JOURNAL ARTICLE

Cloning of a novel Apaf-1-interacting protein: a potent suppressor of apoptosis and ischemic neuronal cell death

Guodong Cao, Michael Xiao, Fengyan Sun, Xiao Xiao, Wei Pei, Juan Li, Steven H Graham, Roger P Simon, Jun Chen
Journal of Neuroscience 2004 July 7, 24 (27): 6189-201
15240811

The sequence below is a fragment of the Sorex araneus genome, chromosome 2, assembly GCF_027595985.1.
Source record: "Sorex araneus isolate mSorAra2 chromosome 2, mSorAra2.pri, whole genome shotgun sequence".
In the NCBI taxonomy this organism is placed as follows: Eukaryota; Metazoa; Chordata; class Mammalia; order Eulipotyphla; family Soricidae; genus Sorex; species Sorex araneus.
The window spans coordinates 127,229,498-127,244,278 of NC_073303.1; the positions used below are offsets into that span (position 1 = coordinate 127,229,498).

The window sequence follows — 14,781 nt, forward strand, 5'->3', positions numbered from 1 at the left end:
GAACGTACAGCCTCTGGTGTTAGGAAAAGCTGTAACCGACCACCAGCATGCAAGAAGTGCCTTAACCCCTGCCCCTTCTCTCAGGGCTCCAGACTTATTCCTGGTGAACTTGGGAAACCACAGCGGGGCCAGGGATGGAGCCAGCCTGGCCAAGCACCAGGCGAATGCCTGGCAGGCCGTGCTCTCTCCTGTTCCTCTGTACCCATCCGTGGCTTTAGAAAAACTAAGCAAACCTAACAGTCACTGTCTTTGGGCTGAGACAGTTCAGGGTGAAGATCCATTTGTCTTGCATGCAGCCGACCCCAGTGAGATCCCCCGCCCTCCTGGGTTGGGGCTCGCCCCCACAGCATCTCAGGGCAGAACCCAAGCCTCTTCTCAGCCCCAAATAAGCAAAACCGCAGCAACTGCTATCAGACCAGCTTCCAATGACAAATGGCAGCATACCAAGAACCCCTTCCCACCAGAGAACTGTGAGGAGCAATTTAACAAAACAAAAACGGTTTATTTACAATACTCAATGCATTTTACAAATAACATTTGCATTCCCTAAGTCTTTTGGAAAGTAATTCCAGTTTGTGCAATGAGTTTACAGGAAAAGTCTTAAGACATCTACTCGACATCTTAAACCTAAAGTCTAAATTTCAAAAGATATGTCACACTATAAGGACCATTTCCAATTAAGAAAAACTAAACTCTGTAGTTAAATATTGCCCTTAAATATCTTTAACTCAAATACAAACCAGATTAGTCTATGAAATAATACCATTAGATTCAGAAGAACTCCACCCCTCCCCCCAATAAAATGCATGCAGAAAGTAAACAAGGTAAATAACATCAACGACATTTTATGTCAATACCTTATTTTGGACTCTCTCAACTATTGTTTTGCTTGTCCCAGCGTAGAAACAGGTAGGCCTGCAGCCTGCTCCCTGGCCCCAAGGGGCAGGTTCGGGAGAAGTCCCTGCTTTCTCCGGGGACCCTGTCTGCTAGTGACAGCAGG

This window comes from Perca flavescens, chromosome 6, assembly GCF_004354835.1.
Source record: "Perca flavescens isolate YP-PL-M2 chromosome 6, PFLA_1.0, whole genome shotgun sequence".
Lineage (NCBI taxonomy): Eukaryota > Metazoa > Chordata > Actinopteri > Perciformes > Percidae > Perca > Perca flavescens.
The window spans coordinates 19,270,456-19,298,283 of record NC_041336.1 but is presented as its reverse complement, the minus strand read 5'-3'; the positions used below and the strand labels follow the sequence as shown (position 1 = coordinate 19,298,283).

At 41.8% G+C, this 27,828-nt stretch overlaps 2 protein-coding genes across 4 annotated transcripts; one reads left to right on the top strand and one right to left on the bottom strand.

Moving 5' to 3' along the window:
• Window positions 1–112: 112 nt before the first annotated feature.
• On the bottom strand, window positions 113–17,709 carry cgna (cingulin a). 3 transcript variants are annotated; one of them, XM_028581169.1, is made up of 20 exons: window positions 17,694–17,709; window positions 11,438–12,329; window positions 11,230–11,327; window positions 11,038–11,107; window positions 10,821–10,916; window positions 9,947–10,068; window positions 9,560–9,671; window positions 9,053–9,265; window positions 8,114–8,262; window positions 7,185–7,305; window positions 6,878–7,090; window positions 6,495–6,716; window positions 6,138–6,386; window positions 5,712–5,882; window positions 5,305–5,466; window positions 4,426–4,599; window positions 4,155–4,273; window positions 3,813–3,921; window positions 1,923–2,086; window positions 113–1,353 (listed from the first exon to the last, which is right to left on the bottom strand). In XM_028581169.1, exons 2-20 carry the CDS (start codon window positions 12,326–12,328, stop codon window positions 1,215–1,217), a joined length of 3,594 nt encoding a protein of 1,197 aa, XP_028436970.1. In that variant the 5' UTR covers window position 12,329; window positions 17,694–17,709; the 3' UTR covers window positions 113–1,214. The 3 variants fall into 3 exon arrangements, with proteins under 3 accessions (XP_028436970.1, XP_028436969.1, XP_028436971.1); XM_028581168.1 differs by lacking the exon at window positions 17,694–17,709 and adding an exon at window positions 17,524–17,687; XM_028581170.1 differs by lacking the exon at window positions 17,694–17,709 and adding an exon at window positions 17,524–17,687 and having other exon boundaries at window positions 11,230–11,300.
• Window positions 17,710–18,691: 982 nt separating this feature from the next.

Cytochrome c-initiated activation of apoptotic protease activating factor-1 (Apaf-1) is a key step in the mitochondrial-signaling pathway for the activation of death-executing caspases in apoptosis. This signaling pathway has been implicated in the pathophysiology of various neurological disorders, including ischemic brain injury. In this study, we have cloned a novel rat gene product, designated as Apaf-1-interacting protein (AIP), which functions as a dominant-negative inhibitor of the Apaf-1-caspase-9 pathway. AIP is constitutively expressed in the brain, but at substantially lower levels than Apaf-1 and caspase-9. AIP can directly bind to Apaf-1 in vitro through its N-terminal caspase-recruiting domain, and this protein interaction was increased in cells undergoing apoptosis. Cytosolic extracts from cells overexpressing AIP were highly resistant to cytochrome c- dATP-induced activation of caspase-9 and caspase-3. Gene transfection of AIP into cell lines, including the neuronal-differentiated PC12 cells, potently suppressed apoptosis induced by various pro-apoptotic stimuli. To further investigate the functional role of AIP in primary neurons and in the brain, an adeno-associated virus (AAV) vector carrying the AIP cDNA was constructed. AAV-mediated overexpression of AIP in primary cortical- hippocampal neurons markedly reduced cell death and caspase-3 activation triggered by protein kinase C inhibition, DNA damage, or oxygen- glucose deprivation. Moreover, intracerebral infusion of the AAV vector resulted in robust AIP expression in the hippocampus and significantly promoted CA1 neuronal survival after transient global cerebral ischemia. These results suggest that molecular targeting of the Apaf-1-caspase-9 signaling pathway may be a feasible neuroprotective strategy to enhance the endogenous threshold for caspase activation and prevent neuronal loss in stroke and related disorders.

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